My father wandered through four majors in college, among them mathematics and economics. He then worked for the same company all during the years I was growing up, finally retiring from it; like many people he detested with a passion job-hunting. So he fixed his wanderlust by switching jobs within the company, and brought to bear his thorough approach to various work-place related concerns. One of them, I dimly recall, was dealing with a UNIVAC computer (you know, one of those deals that filled an entire room, had vacuum tubes and had a mean run time of seven seconds. Can you imagine? This machine was valuable enough that it was worth that kind of maintenance.)
Anyway. One of the things he told me was: always assign stock numbers. Not names, not descriptions, not alphanumeric combinations, but stock numbers. (Also, not to try and code relationships into the numbers, because they eventually will break down when some unantcipated product comes down the pipe. Nevertheless, this is beguiling, for any number of folks do it—my business partner and Glass Alchemy being two that immediately spring to mind. So far, both systems show minor cracks, but the products lines are simple enough that it's still a help. My dad, on the other hand, dealt with thousands of inventory items.)
Because, of course, how else are you to create a database that incontrovertibly links the product with its data otherwise? He's right of course, so why don't people do this? Well, because in the real world, glass and beads and jewelry is not made by machine, but by people, and human variation inevitably creeps in. Thus, you're looking at some item, and wondering, ‘what bin do I put this in? It's sorta like item A, and sorta B, and moreover, if I kept track of every single variation, stock numbers would become effectively meaningless, cuz I'd have to generate a new one for every item.’
In other words, the jewlery we make, the beads I make, even the glass I purchase, all varies about some standard. It's up to my partner, or me, or the glass manufacturer to decide whether this batch of stuff falls within some set of parameters, or out of it. Odd as it seems, part of our artistry is to decide whether this is X color, and if it's not the same X as last time—let's say it's X’, then we might make a whole host of other adjustments to give the feel of the original X.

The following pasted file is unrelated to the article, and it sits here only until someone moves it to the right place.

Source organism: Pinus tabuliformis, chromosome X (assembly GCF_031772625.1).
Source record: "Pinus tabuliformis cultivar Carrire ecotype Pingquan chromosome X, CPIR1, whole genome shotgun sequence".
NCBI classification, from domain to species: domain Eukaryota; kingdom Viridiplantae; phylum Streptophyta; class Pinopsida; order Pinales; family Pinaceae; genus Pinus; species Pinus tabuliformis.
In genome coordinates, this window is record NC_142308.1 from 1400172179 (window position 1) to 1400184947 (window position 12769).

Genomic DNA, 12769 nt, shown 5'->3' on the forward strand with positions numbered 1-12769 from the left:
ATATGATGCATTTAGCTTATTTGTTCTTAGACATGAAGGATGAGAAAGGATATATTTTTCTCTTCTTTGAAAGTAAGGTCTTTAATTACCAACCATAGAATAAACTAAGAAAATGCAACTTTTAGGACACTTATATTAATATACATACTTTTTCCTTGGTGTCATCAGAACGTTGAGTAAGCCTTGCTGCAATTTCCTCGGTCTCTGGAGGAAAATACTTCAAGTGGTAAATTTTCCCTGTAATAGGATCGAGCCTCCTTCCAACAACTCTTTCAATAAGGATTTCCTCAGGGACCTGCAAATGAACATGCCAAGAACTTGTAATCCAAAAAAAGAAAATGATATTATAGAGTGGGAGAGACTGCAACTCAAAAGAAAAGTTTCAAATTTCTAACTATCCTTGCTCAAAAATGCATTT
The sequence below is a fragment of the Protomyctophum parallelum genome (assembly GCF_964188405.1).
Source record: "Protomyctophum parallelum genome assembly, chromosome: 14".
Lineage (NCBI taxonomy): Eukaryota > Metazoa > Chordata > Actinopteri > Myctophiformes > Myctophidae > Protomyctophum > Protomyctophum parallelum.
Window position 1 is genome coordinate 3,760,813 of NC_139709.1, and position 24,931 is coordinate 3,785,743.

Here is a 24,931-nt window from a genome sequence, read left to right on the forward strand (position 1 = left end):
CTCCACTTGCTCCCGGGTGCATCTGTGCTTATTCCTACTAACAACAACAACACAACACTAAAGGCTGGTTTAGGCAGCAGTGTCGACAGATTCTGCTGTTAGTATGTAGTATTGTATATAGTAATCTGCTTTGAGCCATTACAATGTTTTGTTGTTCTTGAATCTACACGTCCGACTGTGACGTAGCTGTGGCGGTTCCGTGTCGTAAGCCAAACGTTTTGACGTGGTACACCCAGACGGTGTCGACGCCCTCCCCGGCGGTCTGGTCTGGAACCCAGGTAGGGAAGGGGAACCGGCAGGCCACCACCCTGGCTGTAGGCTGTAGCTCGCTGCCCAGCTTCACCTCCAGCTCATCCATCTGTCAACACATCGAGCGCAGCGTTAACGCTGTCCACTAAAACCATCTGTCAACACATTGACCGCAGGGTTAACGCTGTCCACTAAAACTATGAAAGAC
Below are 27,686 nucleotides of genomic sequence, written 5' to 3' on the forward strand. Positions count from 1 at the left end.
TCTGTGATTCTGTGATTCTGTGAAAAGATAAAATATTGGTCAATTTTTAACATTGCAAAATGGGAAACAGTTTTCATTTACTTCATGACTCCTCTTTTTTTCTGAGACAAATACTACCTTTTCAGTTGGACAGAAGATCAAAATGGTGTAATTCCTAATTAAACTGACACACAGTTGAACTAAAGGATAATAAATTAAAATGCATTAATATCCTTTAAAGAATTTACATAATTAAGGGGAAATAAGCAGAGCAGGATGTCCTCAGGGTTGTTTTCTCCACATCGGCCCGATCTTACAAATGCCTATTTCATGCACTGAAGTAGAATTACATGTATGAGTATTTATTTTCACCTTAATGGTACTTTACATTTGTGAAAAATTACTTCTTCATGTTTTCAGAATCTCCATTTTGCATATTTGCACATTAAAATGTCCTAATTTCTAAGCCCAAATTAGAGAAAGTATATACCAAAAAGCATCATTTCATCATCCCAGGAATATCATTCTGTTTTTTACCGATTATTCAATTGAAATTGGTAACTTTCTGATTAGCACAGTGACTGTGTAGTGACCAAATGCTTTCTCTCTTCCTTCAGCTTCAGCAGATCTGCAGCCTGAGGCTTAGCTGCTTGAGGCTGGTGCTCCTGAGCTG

And this is not only true of our jewelry or our beads, but of my glass as well. I understand that dichro is gonna vary with the conditions. Nevertheless I wish CBS would assign stock numbers to their products. —Bullseye has a rather clever way of dealing with this: they have humans who check each batch of glass, and if it's not close enough to the standard sample, they sell it as curious, at a slightly discounted price. (Though it doesn't work perfectly—I have a tube of spring green stringer that is far too yellow for my taste.) Even if it meant dichro 1st quality color-standard colors went up, I think this is a great way to deal with the problem. —At any rate, here's my effort to regularize my understanding of dichro colors.
assortment of 104 coe dichro color stips. transcription of back-of-envelope notes before. sticker indicates arrow springs description.
(sticker) 1. silver premium
(sticker) 2. premium green/pink
(sticker) 3. premium green/magenta (U104)
(sticker) 4. premium green/magenta morr[etti?]
(sticker) 5. standard Black Cherry
(sticker) 6. standard cyan/dark dark red (6&7 linked with curly brace)
(sticker) 7. standard candy apple
11. (same as 12)
(sticker) 12. cyan/copper Morr
(sticker) 14. standard magenta/green U104
15. aqua blue (pink/teal?)
16. tru blue (yellow/blue?)
17. standard violet U104 (presumeably sticker)
18. (page magenta)
Notes: U104 stands for Uroborous 104coe. I like the uroborous brand better—black sheet effetre boils like crazy, and tends to come in thicker, harder to use strips. ‘Sticker’ meant I still had the original sticker, with description on the glass. Parenthetical color/color notes are my best guess as to the official name if I'd already removed sticker. Next time I’ guess I'll take pix sooner!
file created 24oct06; tags revamped 13nov17.
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